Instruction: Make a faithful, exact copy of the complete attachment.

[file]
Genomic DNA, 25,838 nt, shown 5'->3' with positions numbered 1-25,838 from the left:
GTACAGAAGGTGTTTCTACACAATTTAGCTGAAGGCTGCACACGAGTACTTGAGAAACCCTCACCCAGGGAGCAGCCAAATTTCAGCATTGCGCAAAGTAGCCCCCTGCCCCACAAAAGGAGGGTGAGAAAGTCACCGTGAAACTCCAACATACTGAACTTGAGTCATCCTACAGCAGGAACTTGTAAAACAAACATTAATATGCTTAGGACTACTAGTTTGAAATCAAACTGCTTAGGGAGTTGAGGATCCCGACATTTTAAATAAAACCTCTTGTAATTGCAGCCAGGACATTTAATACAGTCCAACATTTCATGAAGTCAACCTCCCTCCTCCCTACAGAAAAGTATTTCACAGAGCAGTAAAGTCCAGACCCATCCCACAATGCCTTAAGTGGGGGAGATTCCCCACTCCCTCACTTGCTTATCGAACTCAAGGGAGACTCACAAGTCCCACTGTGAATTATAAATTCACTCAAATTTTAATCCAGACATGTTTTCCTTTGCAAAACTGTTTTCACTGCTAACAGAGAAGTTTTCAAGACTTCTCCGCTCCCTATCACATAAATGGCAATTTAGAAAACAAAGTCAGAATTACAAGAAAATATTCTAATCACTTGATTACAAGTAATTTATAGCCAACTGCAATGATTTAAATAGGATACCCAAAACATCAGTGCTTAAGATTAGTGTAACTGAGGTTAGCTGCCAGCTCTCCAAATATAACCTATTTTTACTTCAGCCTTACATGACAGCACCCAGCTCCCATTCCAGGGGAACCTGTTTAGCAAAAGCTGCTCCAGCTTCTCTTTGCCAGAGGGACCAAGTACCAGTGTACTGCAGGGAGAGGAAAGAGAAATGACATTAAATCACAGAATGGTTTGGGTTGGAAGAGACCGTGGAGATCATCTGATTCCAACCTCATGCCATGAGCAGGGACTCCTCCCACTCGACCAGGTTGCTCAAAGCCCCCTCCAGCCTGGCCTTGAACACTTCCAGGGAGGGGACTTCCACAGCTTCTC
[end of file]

Genomic DNA, 25,838 nt, shown 5'->3' with positions numbered 1-25,838 from the left:
GTACAGAAGGTGTTTCTACACAATTTAGCTGAAGGCTGCACACGAGTACTTGAGAAACCCTCACCCAGGGAGCAGCCAAATTTCAGCATTGCGCAAAGTAGCCCCCTGCCCCACAAAAGGAGGGTGAGAAAGTCACCGTGAAACTCCAACATACTGAACTTGAGTCATCCTACAGCAGGAACTTGTAAAACAAACATTAATATGCTTAGGACTACTAGTTTGAAATCAAACTGCTTAGGGAGTTGAGGATCCCGACATTTTAAATAAAACCTCTTGTAATTGCAGCCAGGACATTTAATACAGTCCAACATTTCATGAAGTCAACCTCCCTCCTCCCTACAGAAAAGTATTTCACAGAGCAGTAAAGTCCAGACCCATCCCACAATGCCTTAAGTGGGGGAGATTCCCCACTCCCTCACTTGCTTATCGAACTCAAGGGAGACTCACAAGTCCCACTGTGAATTATAAATTCACTCAAATTTTAATCCAGACATGTTTTCCTTTGCAAAACTGTTTTCACTGCTAACAGAGAAGTTTTCAAGACTTCTCCGCTCCCTATCACATAAATGGCAATTTAGAAAACAAAGTCAGAATTACAAGAAAATATTCTAATCACTTGATTACAAGTAATTTATAGCCAACTGCAATGATTTAAATAGGATACCCAAAACATCAGTGCTTAAGATTAGTGTAACTGAGGTTAGCTGCCAGCTCTCCAAATATAACCTATTTTTACTTCAGCCTTACATGACAGCACCCAGCTCCCATTCCAGGGGAACCTGTTTAGCAAAAGCTGCTCCAGCTTCTCTTTGCCAGAGGGACCAAGTACCAGTGTACTGCAGGGAGAGGAAAGAGAAATGACATTAAATCACAGAATGGTTTGGGTTGGAAGAGACCGTGGAGATCATCTGATTCCAACCTCATGCCATGAGCAGGGACTCCTCCCACTCGACCAGGTTGCTCAAAGCCCCCTCCAGCCTGGCCTTGAACACTTCCAGGGAGGGGACTTCCACAGCTTCTC